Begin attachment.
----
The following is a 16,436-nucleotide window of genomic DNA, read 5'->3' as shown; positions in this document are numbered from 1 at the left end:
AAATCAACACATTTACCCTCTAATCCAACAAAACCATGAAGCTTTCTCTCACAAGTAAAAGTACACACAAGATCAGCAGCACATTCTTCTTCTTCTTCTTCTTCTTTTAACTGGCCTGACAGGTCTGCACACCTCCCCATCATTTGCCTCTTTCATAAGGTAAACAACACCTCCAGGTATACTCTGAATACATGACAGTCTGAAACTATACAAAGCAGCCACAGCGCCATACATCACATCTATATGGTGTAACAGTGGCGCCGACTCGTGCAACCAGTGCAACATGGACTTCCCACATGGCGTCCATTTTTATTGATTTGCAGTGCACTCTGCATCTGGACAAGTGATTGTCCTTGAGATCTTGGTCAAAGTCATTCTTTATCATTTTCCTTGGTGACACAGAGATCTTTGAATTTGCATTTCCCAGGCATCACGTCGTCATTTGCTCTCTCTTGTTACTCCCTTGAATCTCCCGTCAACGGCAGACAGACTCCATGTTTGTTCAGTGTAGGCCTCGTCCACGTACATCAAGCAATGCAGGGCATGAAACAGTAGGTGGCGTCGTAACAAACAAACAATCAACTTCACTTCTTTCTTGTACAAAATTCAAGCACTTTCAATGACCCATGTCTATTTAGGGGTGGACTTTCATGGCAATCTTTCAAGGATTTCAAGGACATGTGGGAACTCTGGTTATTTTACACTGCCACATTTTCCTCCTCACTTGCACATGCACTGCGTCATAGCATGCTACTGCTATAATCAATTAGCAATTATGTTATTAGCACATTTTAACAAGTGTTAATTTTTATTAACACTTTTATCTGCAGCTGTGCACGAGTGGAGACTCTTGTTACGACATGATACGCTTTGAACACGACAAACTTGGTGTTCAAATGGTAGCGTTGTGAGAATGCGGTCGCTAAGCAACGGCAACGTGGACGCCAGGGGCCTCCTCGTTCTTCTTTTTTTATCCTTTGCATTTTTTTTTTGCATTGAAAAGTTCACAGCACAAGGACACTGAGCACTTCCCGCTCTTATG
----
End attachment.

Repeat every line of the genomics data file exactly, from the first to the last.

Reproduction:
The following is a 16,436-nucleotide window of genomic DNA, read 5'->3' as shown; positions in this document are numbered from 1 at the left end:
AAATCAACACATTTACCCTCTAATCCAACAAAACCATGAAGCTTTCTCTCACAAGTAAAAGTACACACAAGATCAGCAGCACATTCTTCTTCTTCTTCTTCTTCTTTTAACTGGCCTGACAGGTCTGCACACCTCCCCATCATTTGCCTCTTTCATAAGGTAAACAACACCTCCAGGTATACTCTGAATACATGACAGTCTGAAACTATACAAAGCAGCCACAGCGCCATACATCACATCTATATGGTGTAACAGTGGCGCCGACTCGTGCAACCAGTGCAACATGGACTTCCCACATGGCGTCCATTTTTATTGATTTGCAGTGCACTCTGCATCTGGACAAGTGATTGTCCTTGAGATCTTGGTCAAAGTCATTCTTTATCATTTTCCTTGGTGACACAGAGATCTTTGAATTTGCATTTCCCAGGCATCACGTCGTCATTTGCTCTCTCTTGTTACTCCCTTGAATCTCCCGTCAACGGCAGACAGACTCCATGTTTGTTCAGTGTAGGCCTCGTCCACGTACATCAAGCAATGCAGGGCATGAAACAGTAGGTGGCGTCGTAACAAACAAACAATCAACTTCACTTCTTTCTTGTACAAAATTCAAGCACTTTCAATGACCCATGTCTATTTAGGGGTGGACTTTCATGGCAATCTTTCAAGGATTTCAAGGACATGTGGGAACTCTGGTTATTTTACACTGCCACATTTTCCTCCTCACTTGCACATGCACTGCGTCATAGCATGCTACTGCTATAATCAATTAGCAATTATGTTATTAGCACATTTTAACAAGTGTTAATTTTTATTAACACTTTTATCTGCAGCTGTGCACGAGTGGAGACTCTTGTTACGACATGATACGCTTTGAACACGACAAACTTGGTGTTCAAATGGTAGCGTTGTGAGAATGCGGTCGCTAAGCAACGGCAACGTGGACGCCAGGGGCCTCCTCGTTCTTCTTTTTTTATCCTTTGCATTTTTTTTTTGCATTGAAAAGTTCACAGCACAAGGACACTGAGCACTTCCCGCTCTTATG